6. Speaking of goals, setting detailed ones (and using apps to help you reach them, such as Todoist) can be a game changer. As I said, this isn’t the first year I’ve tried making a schedule—or using an app to help me. In past years, my halfhearted attempts have always failed when I get overwhelmed by the enormity of the task. (Needless to say, having anxiety really stinks.) But what changed this year was my approach. I didn’t go in expecting the first thing I tried to work. I used a more methodical mindset, trying different spreadsheets and ways to map things, and tossing out things that didn’t help me progress. It took trial and error before I hit on the right combinations, but it’s proven to be a successful endeavor, and I have the numbers to back it up.

  7. I don’t read often enough. After having a miserable 2018 in terms of meeting my reading goals, I picked up a new book called Write Smart, Write Happy that was recommended to me by my editor. It’s motivated me to recommit to both my writing and reading goals, something I know will only help me further in growing in my craft. After all, we can learn a ton from reading others’ work, especially those who write better than us.

  8. My writing muscles are flabby—too flabby. In my latest podcast episode, I talk about how writing is like exercising. Muscles don’t stay strong unless you use them. However, I once again did a terrible job at heeding my own advice, and I found that even writing something as simple as a blog post had become immensely difficult. It was like learning a second language all over again: The info was there, but recalling it was a nightmare. Now I have to rebuild that habit.

  9. Pacing is everything. I didn’t even realize it was a struggle of mine, but as I’ve been editing book three of The Porcelain Souls, my critique group pointed out how my paragraph breaks and the structure of my sentences could be better. And they were absolutely right. Many of the scenes in the current book I’m working on for the series are so intense that they call for shorter, snippier sentences in parts to keep the pace where it should be. So now I know a specific area I need to study more and am adding it to my goal list for the year. I’ve already found a ton of great resources on the topic, including this article on the Helping Writers Become Authors site:

  10. I have a bad habit of making excuses, but even more than that, I’m an expert at psyching myself out. Last year, I became enemy #1 . . . to myself. I set weak goals that couldn’t stand up to the inner procrastinator in me. I’d see these tasks, and rather than turning them into manageable chunks, I’d let them lord over me as monumental obstacles whose proportions were so overblown they were basically caricatures. Piles upon piles of sticky notes laughed at me (okay, maybe not, but they did clutter my desk). And the idea of finishing the editing process for my book so I could finally publish it? Forget it. But the truth of the matter is, once I actually sat down and worked on something—anything—for just ten minutes, the words started flowing, and it was like I’d never quit. We writers are great at making things out to be harder than they have to be, swearing that we’re not good enough at x, y, or z to accomplish something worthwhile. And I get it; confidence can be a struggle for me too. But as the saying goes, sometimes you just have to park your butt in the chair and WRITE.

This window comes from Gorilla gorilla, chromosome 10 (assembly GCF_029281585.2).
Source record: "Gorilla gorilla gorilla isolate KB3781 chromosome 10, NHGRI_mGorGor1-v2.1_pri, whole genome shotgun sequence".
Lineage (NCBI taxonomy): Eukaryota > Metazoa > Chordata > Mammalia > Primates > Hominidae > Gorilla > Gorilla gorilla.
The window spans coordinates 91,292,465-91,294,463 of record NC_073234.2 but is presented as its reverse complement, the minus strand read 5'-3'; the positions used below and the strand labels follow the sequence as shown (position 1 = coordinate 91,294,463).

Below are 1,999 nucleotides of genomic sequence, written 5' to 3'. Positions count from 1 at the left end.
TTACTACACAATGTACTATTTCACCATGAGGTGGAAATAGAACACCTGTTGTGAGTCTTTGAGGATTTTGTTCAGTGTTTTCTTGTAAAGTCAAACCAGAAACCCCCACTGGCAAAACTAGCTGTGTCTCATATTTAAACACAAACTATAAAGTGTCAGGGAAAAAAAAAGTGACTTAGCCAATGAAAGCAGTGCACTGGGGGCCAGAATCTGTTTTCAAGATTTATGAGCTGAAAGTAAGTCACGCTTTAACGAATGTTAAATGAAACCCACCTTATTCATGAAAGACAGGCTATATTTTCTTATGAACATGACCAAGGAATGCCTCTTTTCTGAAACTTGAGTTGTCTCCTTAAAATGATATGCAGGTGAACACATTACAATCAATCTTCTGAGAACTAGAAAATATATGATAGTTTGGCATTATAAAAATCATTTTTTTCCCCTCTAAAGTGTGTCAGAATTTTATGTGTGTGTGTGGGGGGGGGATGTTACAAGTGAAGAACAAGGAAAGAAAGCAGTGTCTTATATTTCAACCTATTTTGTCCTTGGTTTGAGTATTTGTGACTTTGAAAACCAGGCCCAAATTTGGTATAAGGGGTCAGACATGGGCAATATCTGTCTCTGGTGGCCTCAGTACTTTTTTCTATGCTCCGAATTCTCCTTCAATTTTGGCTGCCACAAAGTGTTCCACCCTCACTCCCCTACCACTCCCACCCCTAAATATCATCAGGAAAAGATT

WDC Series: Villains with Positive Character Arcs

Rachelle M. N. Shaw

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Ah, villains. Quite possibly my favorite characters of all time. They’re swift talkers, fast thinkers, and they earn the best internet memes. Everyone knows who they are. But what really makes these characters special for me is they tend to be complex, holding a depth that protagonists and other supporting characters sometimes lack. (Don’t throw things at me yet—I did say sometimes.)

Truth be told, stellar characters need complexity no matter whose side they’re on. Authenticity, depth, a clear goal, an irrefutable lie, and obstacles make for exquisite layers that form a powerful, relatable, and realistic character.

What Is a Character Arc and Why Are They Important?

A character arc can best be described as the change in a character from the start of a story to the end of it. If a character gains redeemable traits throughout, their arc is considered positive, or one of growth. If there’s no change (which, when done right, will still result in changes from surrounding characters), the arc is considered flat. When good characters go bad, taking on negative traits, that change is considered a falling arc.

One book I love recommending is K.M. Weiland’s Creating Character Arcs: The Masterful Author's Guide to Uniting Story Structure, Plot, and Character Development. In it, she goes into depth about each type of arc and how things like goals, lies, truths, and obstacles are set up in a story. For those of you who don’t want to spring for the book, her website does a great job of providing details about arcs as well:

Another resource I’d like to share is the Writers Helping Writers site, which has a fantastic article about why writing characters with depth is so important and how that translates to a better book for readers: